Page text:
Tag Archives: Mark Hirst

A protective case for the Tecsun PL-680, PL-660, and similar portables

Many thanks to SWLing Post contributor, Mark Hirst, who writes:

It seems the world is full of containers that are serendipitously sized for radios and other treasured possessions.

Unfortunately, this tip is probably only helpful to UK based readers of the SWLing Post.

WH Smiths, high street stationer and purveyors of newspapers and magazines, infamous for their high prices and poor service, were doing a clearance sale in my neighbourhood.

I spotted a £3 semi-rigid pencil case that looked like it might fit my new PL-680, and when I got it home, found that it was a great fit.

I cut out the internal flap that holds the pens with scissors, and the result speaks for itself.

Wow! That’s a brilliant case for for the PL-680, Mark! That exterior color will also ensure you never lose it in the wild. Thanks for sharing this tip. What a fabulous bargain at £3!  Post readers in the UK, take note!

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Mark spots a self-powered radio in “The Division”

Many thanks to SWLing Post contributor, Mark Hirst, who shares the following:

I’ve recently got back into computer games after a gap of several years, and have recently discovered one called “The Division”.

The level of detail in the game is amazing, and the representation of parts of Manhattan compare very favourably with Google Street View.

Radios popup fairly regularly as props in houses and military bases, including this windup model shown in the image above.

Thanks for sharing, Mark! That’s impressive design detail for a game. Looks like a radio I’d consider purchasing. I’m very curious if it’s based on a real life design–if so, I’ve never seen it. Please comment if you can ID this radio.

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Guest Post: How to use the Shortwave Signals Alexa skill

Many thanks to SWLing Post contributor, Mark Hirst–developer of the Shortwave Signals Alexa skill--who shares the following tutorial:


How to use the Shortwave Signals Alexa skill

Introduction

Alexa skills come in all shapes and sizes, from the trivial random fact skill, to a fully fledged news reader.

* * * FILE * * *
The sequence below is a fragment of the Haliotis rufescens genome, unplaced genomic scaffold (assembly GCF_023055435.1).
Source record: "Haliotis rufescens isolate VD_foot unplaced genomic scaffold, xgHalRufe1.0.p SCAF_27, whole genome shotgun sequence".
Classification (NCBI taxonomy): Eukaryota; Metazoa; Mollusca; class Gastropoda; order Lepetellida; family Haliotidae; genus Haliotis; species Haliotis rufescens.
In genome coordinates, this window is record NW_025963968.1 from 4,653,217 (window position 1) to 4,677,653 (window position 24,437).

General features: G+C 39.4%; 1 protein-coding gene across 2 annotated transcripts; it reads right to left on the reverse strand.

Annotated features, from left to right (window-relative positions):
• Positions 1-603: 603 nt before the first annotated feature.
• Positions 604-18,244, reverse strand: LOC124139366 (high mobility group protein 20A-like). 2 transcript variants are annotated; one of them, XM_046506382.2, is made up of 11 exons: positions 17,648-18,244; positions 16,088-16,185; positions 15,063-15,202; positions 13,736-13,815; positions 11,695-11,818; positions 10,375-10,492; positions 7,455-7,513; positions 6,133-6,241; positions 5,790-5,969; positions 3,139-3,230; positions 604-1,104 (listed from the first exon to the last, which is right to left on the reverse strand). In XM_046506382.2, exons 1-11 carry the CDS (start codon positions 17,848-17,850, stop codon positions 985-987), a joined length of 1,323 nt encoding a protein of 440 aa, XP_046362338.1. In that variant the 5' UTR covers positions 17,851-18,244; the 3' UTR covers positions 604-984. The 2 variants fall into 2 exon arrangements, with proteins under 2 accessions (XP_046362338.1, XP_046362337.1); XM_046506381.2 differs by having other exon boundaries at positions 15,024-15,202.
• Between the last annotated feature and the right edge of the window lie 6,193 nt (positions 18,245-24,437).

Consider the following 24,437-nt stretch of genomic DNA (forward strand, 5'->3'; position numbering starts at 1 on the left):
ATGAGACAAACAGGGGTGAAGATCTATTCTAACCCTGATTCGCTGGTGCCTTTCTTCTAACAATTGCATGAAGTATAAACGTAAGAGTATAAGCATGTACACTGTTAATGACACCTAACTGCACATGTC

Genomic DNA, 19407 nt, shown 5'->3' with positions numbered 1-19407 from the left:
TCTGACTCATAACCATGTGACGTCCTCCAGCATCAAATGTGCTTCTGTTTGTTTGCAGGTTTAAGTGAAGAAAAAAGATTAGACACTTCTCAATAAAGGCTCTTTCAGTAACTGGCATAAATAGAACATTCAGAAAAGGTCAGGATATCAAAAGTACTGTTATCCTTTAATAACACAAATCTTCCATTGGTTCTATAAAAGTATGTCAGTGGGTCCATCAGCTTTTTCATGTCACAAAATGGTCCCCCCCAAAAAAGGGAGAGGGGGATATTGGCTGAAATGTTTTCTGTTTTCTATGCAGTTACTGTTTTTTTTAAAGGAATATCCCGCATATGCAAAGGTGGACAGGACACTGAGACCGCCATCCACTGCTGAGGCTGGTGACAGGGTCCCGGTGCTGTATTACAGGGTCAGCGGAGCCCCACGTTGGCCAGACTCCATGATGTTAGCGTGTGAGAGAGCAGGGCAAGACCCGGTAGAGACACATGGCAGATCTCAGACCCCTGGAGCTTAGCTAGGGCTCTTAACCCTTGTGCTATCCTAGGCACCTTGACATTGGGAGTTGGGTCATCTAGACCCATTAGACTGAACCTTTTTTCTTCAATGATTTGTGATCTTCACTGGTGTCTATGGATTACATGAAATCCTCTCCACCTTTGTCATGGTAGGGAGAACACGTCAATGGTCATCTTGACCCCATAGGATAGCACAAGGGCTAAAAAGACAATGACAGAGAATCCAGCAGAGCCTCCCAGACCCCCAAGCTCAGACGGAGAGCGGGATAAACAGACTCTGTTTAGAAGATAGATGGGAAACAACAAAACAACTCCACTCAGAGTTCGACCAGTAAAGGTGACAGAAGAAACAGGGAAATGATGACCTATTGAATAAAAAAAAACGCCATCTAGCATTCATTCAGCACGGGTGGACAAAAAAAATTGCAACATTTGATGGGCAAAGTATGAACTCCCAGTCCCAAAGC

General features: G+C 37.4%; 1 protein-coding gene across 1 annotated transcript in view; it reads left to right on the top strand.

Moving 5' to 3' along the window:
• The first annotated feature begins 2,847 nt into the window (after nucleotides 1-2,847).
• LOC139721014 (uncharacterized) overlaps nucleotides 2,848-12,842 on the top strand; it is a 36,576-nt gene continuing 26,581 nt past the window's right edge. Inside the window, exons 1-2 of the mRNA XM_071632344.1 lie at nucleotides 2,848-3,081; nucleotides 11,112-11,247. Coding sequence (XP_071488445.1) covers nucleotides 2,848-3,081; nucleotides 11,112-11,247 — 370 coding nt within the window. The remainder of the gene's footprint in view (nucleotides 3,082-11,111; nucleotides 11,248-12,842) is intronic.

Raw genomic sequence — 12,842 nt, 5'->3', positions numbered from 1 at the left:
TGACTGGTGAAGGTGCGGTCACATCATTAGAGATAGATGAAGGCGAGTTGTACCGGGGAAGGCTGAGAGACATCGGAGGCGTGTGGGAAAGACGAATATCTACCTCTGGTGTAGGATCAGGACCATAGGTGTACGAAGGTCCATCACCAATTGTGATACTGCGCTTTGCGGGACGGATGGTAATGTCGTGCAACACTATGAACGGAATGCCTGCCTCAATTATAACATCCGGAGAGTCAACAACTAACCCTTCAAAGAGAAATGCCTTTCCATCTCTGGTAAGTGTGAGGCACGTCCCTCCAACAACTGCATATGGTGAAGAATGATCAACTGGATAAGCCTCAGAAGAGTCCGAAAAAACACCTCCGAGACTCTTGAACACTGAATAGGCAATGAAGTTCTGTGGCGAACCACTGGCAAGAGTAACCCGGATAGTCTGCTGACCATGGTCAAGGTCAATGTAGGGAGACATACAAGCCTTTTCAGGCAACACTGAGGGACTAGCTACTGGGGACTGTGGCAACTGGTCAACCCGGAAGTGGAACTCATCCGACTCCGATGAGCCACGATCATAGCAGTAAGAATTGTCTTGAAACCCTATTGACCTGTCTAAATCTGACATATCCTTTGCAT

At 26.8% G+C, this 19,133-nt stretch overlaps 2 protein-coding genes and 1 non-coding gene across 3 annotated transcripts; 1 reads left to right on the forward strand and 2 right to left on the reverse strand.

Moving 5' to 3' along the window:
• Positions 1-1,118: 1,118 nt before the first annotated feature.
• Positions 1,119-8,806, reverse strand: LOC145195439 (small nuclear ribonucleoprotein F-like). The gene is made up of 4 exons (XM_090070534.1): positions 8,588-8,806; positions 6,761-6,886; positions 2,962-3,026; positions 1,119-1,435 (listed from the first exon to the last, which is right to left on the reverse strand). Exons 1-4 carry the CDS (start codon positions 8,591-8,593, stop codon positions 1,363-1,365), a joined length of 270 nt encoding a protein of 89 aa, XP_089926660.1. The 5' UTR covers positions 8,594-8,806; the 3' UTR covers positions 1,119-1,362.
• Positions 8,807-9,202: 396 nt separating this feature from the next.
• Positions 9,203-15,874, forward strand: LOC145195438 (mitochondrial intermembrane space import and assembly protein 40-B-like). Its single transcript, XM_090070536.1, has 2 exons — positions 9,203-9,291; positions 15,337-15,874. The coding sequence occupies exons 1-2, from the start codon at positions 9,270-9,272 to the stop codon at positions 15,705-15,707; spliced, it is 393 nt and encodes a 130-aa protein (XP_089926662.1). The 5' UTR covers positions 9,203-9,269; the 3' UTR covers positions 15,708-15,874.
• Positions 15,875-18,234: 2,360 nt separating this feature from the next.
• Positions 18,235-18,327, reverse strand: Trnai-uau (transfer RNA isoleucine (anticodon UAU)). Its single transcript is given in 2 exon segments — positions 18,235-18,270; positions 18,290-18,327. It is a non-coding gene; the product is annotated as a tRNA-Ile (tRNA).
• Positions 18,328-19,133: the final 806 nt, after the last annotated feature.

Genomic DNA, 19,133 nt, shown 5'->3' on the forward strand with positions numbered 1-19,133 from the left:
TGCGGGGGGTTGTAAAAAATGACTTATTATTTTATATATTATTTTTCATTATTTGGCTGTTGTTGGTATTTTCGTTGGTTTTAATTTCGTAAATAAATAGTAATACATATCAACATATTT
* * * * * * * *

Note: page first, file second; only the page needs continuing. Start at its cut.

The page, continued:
Some have little or no input, while others try to carry out a conversation with you.

Recognising that Alexa might be new to some people, and that the Shortwave Signals skill tries to capture everything from you in a single phrase, I wanted to give readers a guide on how to get the best from the skill, as well a little background on how Alexa ‘understands’ or ‘misunderstands’ what you said.

The Basics

You have two ways of starting an Alexa Skill:

  • Open the skill using its name
  • Ask the skill using its name

Opening the skill is a great place to start when you’ve first installed a skill. It should provide you with an introduction, then offer to answer a question or suggest how you can get further help.

Once you are familiar with a skill, you can save time by ‘Asking’. This cuts through the opening pleasantries and gets on with the job.

A skill doesn’t get approved by Amazon unless it supports these approaches in an appropriate way.

With that out of the way, the essential thing is to make sure that your words are clear and don’t blur together. I remember eating lunch at my desk while developing the skill, and then wondering why Alexa was making such a mess of my questions.

How Do Alexa Skills Recognise What You Say?

The short version is that skill developers have to provide training phrases to Alexa with two objectives in mind; to figure out what you want to do, and to recognise the parts of those phrases that contain important information.

If you were writing a weather skill, those phrases might look like this:

  • What is the weather like in [placename]
  • Will it rain in [placename] on [date]
  • What will the weather be like on [date] in [placename]

The challenge is to figure out the different ways that people might ask a question, and then help Alexa know what parts of the question are important to the skill. This data can can include numbers, dates, times, real world locations, famous places, famous people, countries, languages, and much more.

So let’s see how that works in the Shortwave Signals skill.